The bird which flew above dinosaurs heads

The analysis of the exceptional 125 millions years-old remains of a wing from Spain have, recently, changed the evolutionary history of birds. The extraordinary preservation of the fossil has allowed the researchers to access to important information about the structure, internal organs, and other soft-tissues of early birds.

Before this discovery, it was thought that the Jurassic and Early Cretaceous birds had a primitive flight. The first known bird is Archaeopteryx lived 150 million years ago. Because it displays features in common to both birds and non-avian dinosaurs, Archaeopteryx has been considered a link between them. However, because of the structures of the wings, Archaeopteryx was unable to flight as modern birds.

In modern birds, a complex mechanism composed by an intricate network of tendons, ligaments, and muscles allows different movements, that are crucial as they are responsible for the lift and manoeuvrability during the flight.

The remains consist of a distal forelimb which belongs to the Enantiornithes, a group of birds characteristic of the Lower Cretaceous deposits from Las Hoyas fossil site. The novelty of this scientific study is that the fossil exhibits the organization of the wing and the connective structures associated with the insertion of the flight feathers; hence the fossil documents, for the first time, that certain primitive birds were capable of flying like many modern birds.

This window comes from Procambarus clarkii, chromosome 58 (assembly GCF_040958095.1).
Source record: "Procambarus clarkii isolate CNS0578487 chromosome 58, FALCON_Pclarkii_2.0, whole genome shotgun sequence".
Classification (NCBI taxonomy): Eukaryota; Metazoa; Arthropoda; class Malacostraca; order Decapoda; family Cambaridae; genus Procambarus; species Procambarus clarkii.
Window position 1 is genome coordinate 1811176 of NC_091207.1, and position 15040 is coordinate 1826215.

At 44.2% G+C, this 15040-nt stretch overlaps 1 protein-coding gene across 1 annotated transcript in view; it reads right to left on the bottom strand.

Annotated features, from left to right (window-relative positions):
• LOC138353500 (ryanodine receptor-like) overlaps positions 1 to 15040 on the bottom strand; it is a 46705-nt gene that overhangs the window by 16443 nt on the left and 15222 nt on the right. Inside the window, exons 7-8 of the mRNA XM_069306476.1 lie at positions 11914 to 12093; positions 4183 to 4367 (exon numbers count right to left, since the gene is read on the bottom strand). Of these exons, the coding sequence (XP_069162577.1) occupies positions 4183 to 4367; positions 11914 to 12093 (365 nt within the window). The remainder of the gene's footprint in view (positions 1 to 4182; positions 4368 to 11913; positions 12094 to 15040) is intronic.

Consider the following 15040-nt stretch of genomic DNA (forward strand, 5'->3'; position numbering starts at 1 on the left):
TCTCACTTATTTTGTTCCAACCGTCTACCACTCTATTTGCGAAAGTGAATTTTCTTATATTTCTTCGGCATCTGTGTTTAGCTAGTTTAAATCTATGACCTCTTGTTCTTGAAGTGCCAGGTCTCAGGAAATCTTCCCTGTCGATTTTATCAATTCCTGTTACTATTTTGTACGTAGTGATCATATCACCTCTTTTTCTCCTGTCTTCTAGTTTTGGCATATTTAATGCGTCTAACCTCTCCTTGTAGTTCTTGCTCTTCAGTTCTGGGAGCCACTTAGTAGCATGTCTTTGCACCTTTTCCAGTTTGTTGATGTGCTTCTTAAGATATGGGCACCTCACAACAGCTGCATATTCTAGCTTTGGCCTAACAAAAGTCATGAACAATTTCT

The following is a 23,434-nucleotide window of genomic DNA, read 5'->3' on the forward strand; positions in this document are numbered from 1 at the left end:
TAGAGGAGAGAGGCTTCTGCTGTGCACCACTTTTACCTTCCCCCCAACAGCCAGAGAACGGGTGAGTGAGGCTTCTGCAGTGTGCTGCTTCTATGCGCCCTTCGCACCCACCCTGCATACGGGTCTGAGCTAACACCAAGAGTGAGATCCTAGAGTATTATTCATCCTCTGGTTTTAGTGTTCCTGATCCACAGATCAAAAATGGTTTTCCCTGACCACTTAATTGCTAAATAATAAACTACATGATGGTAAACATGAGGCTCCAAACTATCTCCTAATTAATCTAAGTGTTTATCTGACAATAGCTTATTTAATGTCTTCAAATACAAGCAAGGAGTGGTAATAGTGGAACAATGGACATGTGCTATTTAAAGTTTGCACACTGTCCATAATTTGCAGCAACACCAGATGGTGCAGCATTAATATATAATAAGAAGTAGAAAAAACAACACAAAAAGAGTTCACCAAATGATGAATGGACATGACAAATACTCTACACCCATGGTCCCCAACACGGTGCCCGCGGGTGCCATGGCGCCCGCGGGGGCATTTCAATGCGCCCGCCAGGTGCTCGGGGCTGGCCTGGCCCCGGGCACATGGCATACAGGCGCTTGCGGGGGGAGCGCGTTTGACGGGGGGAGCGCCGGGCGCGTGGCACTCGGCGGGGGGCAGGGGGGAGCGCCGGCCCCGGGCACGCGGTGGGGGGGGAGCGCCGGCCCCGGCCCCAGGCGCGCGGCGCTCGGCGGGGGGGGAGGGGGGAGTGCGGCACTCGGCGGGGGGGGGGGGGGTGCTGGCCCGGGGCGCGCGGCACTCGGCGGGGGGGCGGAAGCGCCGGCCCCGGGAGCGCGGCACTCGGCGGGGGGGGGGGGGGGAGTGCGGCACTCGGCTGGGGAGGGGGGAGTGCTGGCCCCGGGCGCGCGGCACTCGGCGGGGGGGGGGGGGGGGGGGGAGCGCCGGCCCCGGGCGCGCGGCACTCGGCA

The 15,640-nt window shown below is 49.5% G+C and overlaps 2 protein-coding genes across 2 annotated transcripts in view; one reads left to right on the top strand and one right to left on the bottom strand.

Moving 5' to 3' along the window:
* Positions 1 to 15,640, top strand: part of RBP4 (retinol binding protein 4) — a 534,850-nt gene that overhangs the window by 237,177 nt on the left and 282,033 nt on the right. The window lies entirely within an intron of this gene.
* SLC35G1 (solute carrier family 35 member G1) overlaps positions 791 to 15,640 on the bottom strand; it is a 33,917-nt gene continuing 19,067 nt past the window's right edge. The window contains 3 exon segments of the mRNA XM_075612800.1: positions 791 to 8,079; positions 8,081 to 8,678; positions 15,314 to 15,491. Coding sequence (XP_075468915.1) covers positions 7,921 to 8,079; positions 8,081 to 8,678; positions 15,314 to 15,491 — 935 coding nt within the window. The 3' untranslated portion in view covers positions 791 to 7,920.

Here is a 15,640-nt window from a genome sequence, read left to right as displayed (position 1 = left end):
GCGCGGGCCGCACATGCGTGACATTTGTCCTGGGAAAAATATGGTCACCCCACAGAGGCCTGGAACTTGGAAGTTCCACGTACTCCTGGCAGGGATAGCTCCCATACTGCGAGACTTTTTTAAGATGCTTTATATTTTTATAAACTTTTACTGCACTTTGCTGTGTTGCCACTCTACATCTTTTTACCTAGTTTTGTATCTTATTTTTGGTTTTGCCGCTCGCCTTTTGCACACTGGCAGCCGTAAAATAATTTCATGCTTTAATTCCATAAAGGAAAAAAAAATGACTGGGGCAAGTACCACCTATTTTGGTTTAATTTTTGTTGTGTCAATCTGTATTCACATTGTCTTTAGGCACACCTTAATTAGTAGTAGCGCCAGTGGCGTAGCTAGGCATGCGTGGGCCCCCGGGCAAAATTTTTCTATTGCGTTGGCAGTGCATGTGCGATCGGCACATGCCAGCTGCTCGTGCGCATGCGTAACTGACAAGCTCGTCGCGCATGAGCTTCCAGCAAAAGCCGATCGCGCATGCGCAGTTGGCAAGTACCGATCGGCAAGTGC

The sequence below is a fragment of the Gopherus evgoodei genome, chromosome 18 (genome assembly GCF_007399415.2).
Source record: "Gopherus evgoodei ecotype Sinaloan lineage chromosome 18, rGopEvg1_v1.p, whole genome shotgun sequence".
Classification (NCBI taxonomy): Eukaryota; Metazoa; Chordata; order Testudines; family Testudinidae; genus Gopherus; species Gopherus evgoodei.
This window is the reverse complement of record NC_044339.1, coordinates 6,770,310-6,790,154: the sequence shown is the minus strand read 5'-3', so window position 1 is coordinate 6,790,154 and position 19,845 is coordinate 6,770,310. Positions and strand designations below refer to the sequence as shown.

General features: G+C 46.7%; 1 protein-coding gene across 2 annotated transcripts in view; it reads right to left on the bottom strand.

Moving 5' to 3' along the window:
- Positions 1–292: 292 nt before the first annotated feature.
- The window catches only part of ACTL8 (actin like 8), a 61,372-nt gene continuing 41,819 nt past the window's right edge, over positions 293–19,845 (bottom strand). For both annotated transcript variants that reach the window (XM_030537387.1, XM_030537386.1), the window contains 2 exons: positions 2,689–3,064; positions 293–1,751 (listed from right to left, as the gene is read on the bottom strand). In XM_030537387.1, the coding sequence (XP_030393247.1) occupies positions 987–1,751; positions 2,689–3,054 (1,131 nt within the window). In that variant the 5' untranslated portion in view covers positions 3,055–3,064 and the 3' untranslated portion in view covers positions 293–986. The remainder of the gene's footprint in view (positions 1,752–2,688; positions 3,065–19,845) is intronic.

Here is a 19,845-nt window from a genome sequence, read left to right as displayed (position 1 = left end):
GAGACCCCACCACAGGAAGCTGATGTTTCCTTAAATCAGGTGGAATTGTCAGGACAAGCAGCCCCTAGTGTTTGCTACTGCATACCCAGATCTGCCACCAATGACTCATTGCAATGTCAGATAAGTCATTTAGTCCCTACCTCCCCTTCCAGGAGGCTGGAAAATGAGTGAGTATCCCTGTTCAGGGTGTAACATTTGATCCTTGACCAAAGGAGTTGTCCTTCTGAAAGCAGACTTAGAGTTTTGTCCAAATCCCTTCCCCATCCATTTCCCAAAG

“The anatomical match between the fibres preserved in the fossil and those that characterize the wings of living birds, strongly indicates that some of the earliest birds were capable of aerodynamic prowess like many present day birds” said the researcher Dr Chiappe; therefore, this little well-preserved fossil provides evidences that, during the Early Cretaceous Enantiornithes possesed morphologically well-developed forelimbs that allowed them to fly over the heads of dinosaurs.

Sources: Guillermo Navalón, Jesús Marugán-Lobón, Luis M. Chiappe, José Luis Sanz, Ángela D. Buscalioni. Soft-tissue and dermal arrangement in the wing of an Early Cretaceous bird: Implications for the evolution of avian flight. Scientific Reports, 2015; 5: 14864 DOI: 10.1038/srep14864.Photo : Stephanie Abramowicz, scientific illustrator at the Natural History Museum, Los Angeles County.

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Marta Lanseros

Freelance science writer, with a MsC in evolutionary biology and anthropology. I have worked in evolutionary biology at the European Molecular Biology Laboratory and at the University of Heidelberg.

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